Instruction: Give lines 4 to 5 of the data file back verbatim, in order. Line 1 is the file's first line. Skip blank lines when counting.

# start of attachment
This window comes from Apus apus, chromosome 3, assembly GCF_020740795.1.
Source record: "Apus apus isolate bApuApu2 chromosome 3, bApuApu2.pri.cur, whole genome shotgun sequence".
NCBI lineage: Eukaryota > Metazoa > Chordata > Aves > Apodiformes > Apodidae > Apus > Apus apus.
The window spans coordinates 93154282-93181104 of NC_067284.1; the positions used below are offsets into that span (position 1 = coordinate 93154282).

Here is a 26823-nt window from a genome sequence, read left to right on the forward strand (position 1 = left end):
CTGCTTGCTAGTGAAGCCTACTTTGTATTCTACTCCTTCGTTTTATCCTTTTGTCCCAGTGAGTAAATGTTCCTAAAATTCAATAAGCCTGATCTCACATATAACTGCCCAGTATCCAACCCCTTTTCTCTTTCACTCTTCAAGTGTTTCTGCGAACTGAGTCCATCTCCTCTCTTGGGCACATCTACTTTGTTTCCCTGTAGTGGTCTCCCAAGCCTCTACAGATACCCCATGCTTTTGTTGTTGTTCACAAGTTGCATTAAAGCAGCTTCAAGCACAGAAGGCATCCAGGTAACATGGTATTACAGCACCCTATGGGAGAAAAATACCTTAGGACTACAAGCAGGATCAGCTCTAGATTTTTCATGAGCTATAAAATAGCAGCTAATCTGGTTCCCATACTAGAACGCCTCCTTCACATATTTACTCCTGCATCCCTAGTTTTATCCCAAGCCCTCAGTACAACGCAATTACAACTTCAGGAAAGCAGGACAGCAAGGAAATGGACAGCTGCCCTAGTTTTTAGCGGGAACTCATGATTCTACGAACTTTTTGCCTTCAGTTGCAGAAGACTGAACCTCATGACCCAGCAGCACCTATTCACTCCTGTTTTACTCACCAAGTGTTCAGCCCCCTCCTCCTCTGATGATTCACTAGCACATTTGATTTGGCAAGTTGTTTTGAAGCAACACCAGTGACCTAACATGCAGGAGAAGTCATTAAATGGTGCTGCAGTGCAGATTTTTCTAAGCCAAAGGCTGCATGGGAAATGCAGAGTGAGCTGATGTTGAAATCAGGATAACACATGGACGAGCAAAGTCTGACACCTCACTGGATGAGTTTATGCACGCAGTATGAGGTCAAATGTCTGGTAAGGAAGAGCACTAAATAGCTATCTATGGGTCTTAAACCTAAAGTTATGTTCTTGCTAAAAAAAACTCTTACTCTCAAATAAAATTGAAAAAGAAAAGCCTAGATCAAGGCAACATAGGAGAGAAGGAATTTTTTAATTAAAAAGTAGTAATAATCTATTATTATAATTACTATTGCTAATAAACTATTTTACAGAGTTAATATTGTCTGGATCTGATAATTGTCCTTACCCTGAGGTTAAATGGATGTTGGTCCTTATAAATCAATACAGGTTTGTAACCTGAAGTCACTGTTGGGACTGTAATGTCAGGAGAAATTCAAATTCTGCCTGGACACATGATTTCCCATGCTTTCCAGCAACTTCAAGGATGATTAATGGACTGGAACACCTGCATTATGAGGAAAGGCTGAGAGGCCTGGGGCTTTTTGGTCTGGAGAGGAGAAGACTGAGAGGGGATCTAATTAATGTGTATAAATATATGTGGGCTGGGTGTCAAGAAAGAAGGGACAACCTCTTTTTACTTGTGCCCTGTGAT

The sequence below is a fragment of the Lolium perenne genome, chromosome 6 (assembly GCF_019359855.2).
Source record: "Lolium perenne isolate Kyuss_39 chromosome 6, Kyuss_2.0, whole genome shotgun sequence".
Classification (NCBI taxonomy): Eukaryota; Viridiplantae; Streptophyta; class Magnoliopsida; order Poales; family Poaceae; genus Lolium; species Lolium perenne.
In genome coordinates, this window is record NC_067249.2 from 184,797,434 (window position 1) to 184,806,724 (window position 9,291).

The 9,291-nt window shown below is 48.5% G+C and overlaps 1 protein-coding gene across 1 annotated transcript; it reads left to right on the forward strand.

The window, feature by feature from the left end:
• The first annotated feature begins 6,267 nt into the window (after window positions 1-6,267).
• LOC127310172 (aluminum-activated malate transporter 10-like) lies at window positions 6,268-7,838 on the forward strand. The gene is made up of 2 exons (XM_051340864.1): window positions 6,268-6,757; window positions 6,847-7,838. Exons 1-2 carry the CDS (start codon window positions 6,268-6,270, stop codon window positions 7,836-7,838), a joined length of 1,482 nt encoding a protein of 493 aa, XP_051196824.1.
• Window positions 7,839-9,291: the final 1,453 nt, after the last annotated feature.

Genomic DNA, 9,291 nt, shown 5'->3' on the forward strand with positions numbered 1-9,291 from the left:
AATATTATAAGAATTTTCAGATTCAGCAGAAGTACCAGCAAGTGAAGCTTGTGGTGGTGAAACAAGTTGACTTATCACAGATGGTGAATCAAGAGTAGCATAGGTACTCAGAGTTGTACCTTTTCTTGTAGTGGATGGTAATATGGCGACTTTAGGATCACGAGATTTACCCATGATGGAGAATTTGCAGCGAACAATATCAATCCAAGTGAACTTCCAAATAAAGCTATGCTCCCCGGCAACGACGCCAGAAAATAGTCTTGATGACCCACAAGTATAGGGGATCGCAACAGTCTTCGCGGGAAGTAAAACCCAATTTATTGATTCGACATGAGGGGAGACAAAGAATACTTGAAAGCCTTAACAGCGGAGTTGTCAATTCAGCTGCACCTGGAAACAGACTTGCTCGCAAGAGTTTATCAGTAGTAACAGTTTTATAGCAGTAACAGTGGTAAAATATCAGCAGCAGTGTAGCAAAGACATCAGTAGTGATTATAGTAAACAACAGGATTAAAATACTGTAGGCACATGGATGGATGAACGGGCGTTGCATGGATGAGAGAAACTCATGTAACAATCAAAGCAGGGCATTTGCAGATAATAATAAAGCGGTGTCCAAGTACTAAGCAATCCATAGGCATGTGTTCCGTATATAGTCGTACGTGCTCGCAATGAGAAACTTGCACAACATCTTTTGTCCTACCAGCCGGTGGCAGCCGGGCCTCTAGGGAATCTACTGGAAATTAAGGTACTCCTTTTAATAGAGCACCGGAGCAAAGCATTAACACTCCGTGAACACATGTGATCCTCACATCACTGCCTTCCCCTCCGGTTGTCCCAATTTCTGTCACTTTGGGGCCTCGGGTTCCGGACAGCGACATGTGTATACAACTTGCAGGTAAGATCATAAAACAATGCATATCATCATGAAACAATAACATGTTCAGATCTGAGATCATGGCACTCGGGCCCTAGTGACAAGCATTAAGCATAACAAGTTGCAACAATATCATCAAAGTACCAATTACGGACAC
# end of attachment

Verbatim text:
The window spans coordinates 93154282-93181104 of NC_067284.1; the positions used below are offsets into that span (position 1 = coordinate 93154282).

Here is a 26823-nt window from a genome sequence, read left to right on the forward strand (position 1 = left end):